Faculty of Arts

Undergraduate - Unit

This unit entry is for students who completed this unit in 2012 only. For students planning to study the unit, please refer to the unit indexes in the the current edition of the Handbook. If you have any queries contact the managing faculty for your course or area of study.

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6 points, SCA Band 1, 0.125 EFTSL

Refer to the specific census and withdrawal dates for the semester(s) in which this unit is offered, or view unit timetables.

FacultyFaculty of Arts
OfferedGippsland First semester 2012 (Day)
Gippsland First semester 2012 (Off-campus)
Coordinator(s)Robyn Heckenberg


Previously coded AIS2011


The intention of this unit is to address the following issues: how do (nation) states define indigenous peoples? How do people get classified as indigenous or aboriginal? How has globalisation enhanced awareness of minority and human rights everywhere? The course will show how being indigenous is often a product of state politics, negotiation of identities between local, state and transnational pressure, and even of individual self-selection. We will re-examine debates over universal values versus cultural relativism, flexible citizenship and identity, and group versus individual identities.


  1. On the successful completion of this unit students will have developed an understanding of the social, political and economic impact that Indigenous Australians and other Indigenous peoples face.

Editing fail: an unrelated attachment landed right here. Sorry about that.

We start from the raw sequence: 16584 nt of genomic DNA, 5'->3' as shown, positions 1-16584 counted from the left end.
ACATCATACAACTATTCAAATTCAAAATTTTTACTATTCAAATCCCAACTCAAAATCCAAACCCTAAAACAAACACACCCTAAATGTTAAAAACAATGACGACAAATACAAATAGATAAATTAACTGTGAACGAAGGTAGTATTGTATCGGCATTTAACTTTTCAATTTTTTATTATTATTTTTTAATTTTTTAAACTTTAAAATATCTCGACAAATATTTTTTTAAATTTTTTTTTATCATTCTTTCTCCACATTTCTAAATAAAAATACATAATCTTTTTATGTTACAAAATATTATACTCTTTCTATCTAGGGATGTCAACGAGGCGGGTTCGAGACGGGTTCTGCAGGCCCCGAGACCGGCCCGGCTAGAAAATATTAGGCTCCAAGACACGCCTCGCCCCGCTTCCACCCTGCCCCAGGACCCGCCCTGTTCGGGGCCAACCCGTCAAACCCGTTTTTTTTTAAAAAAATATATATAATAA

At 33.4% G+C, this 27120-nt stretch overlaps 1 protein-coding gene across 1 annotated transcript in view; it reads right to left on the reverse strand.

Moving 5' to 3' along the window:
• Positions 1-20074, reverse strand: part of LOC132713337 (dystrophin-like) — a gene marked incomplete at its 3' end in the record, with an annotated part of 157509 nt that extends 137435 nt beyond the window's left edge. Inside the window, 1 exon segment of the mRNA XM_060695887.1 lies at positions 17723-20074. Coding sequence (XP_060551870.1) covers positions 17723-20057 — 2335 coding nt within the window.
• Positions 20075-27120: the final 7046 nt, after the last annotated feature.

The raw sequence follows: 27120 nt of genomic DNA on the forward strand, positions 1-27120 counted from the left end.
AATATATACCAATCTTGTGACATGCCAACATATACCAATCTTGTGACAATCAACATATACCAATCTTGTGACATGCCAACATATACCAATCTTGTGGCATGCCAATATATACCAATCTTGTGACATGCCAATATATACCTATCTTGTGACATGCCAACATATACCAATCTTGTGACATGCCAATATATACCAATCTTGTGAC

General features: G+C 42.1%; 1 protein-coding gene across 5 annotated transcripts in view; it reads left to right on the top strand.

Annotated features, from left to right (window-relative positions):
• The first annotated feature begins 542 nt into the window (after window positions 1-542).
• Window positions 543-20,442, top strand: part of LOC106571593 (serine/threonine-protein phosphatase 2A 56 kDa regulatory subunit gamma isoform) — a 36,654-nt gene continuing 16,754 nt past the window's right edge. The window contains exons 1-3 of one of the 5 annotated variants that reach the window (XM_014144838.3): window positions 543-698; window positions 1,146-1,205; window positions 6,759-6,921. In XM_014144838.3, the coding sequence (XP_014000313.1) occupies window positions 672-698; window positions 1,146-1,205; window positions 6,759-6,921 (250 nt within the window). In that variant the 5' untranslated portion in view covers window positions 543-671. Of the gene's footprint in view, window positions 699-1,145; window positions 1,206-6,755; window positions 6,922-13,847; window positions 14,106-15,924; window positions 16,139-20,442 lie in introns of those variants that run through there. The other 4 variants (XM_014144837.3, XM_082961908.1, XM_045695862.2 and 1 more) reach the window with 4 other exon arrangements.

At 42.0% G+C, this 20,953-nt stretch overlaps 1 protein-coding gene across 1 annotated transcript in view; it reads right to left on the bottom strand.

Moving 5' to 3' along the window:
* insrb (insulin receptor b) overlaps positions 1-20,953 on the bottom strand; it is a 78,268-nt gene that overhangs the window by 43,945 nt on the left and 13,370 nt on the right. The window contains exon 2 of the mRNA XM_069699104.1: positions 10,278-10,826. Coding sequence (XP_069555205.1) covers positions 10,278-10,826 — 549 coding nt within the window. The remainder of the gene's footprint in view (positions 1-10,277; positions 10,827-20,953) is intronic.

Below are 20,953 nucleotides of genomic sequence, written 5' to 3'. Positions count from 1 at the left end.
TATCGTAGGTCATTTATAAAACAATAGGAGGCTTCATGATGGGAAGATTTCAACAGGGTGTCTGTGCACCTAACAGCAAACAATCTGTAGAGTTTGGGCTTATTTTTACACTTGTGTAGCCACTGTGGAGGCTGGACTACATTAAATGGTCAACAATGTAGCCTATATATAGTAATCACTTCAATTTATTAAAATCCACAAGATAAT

2. Students will have a working knowledge of specific countries' policies and practices and how these are perceived by their Indigenous populations.
  3. Students will have engaged with issues of research and research methodologies in relation to Indigenous societies.
  4. Students will also have developed an awareness of the value of the bi-cultural approach to looking at Indigenousness.
Additionally, students will have an understanding of the key concepts of self-determination in relation to where these societies live.
  1. Students will be able to locate relevant resources.
  2. Students will be able to assess the value of those resources and construct effective arguments on Indigenous societies in Australia and other countries.


Short Essay (800 words): 20%
Long Essay (1700 words): 35%
Examination (2 hours): 45%

Chief examiner(s)

Robyn Heckenberg

Contact hours

2 hour seminar per week

This unit applies to the following area(s) of study

Australian Indigenous studies


AIS1010 or AIS1011 or ATS1251 and AIS1040 or ATS1252


AIS2011, AIS3011, ATS3745